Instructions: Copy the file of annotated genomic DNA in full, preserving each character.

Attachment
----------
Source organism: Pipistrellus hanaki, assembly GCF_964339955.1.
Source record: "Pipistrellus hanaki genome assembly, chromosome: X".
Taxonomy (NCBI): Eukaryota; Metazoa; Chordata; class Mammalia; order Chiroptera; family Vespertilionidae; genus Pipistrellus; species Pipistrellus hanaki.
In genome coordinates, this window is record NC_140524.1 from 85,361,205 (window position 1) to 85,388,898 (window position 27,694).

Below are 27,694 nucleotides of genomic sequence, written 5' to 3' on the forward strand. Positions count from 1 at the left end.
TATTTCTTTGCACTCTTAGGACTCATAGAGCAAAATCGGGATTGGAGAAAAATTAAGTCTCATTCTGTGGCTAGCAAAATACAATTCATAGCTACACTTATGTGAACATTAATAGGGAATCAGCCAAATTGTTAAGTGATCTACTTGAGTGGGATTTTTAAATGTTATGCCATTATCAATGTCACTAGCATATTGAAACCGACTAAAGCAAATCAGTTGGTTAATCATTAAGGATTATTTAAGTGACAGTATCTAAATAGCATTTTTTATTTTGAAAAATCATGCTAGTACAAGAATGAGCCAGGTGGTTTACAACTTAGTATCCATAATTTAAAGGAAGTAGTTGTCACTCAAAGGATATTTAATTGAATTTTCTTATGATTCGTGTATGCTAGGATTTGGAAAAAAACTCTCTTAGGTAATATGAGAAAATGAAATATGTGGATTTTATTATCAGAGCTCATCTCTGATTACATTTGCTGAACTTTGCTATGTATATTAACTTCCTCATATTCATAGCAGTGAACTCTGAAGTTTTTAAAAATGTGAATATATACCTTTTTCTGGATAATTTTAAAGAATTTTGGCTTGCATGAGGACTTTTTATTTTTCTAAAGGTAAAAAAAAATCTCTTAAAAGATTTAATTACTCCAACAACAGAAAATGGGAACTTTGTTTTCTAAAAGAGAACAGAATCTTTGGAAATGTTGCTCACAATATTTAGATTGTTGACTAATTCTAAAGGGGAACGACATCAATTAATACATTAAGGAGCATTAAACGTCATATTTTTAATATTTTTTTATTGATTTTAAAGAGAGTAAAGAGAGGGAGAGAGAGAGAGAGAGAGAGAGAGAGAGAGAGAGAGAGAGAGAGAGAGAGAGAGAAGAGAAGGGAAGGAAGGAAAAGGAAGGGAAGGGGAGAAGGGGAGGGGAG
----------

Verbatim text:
Source organism: Pipistrellus hanaki, assembly GCF_964339955.1.
Source record: "Pipistrellus hanaki genome assembly, chromosome: X".
Taxonomy (NCBI): Eukaryota; Metazoa; Chordata; class Mammalia; order Chiroptera; family Vespertilionidae; genus Pipistrellus; species Pipistrellus hanaki.
In genome coordinates, this window is record NC_140524.1 from 85,361,205 (window position 1) to 85,388,898 (window position 27,694).

Below are 27,694 nucleotides of genomic sequence, written 5' to 3' on the forward strand. Positions count from 1 at the left end.
TATTTCTTTGCACTCTTAGGACTCATAGAGCAAAATCGGGATTGGAGAAAAATTAAGTCTCATTCTGTGGCTAGCAAAATACAATTCATAGCTACACTTATGTGAACATTAATAGGGAATCAGCCAAATTGTTAAGTGATCTACTTGAGTGGGATTTTTAAATGTTATGCCATTATCAATGTCACTAGCATATTGAAACCGACTAAAGCAAATCAGTTGGTTAATCATTAAGGATTATTTAAGTGACAGTATCTAAATAGCATTTTTTATTTTGAAAAATCATGCTAGTACAAGAATGAGCCAGGTGGTTTACAACTTAGTATCCATAATTTAAAGGAAGTAGTTGTCACTCAAAGGATATTTAATTGAATTTTCTTATGATTCGTGTATGCTAGGATTTGGAAAAAAACTCTCTTAGGTAATATGAGAAAATGAAATATGTGGATTTTATTATCAGAGCTCATCTCTGATTACATTTGCTGAACTTTGCTATGTATATTAACTTCCTCATATTCATAGCAGTGAACTCTGAAGTTTTTAAAAATGTGAATATATACCTTTTTCTGGATAATTTTAAAGAATTTTGGCTTGCATGAGGACTTTTTATTTTTCTAAAGGTAAAAAAAAATCTCTTAAAAGATTTAATTACTCCAACAACAGAAAATGGGAACTTTGTTTTCTAAAAGAGAACAGAATCTTTGGAAATGTTGCTCACAATATTTAGATTGTTGACTAATTCTAAAGGGGAACGACATCAATTAATACATTAAGGAGCATTAAACGTCATATTTTTAATATTTTTTTATTGATTTTAAAGAGAGTAAAGAGAGGGAGAGAGAGAGAGAGAGAGAGAGAGAGAGAGAGAGAGAGAGAGAGAGAGAGAGAGAAGAGAAGGGAAGGAAGGAAAAGGAAGGGAAGGGGAGAAGGGGAGGGGAG